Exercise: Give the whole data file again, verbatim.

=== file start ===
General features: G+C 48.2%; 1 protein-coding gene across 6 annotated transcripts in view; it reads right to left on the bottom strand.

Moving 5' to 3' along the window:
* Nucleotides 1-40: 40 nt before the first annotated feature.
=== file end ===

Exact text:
General features: G+C 48.2%; 1 protein-coding gene across 6 annotated transcripts in view; it reads right to left on the bottom strand.

Moving 5' to 3' along the window:
* Nucleotides 1-40: 40 nt before the first annotated feature.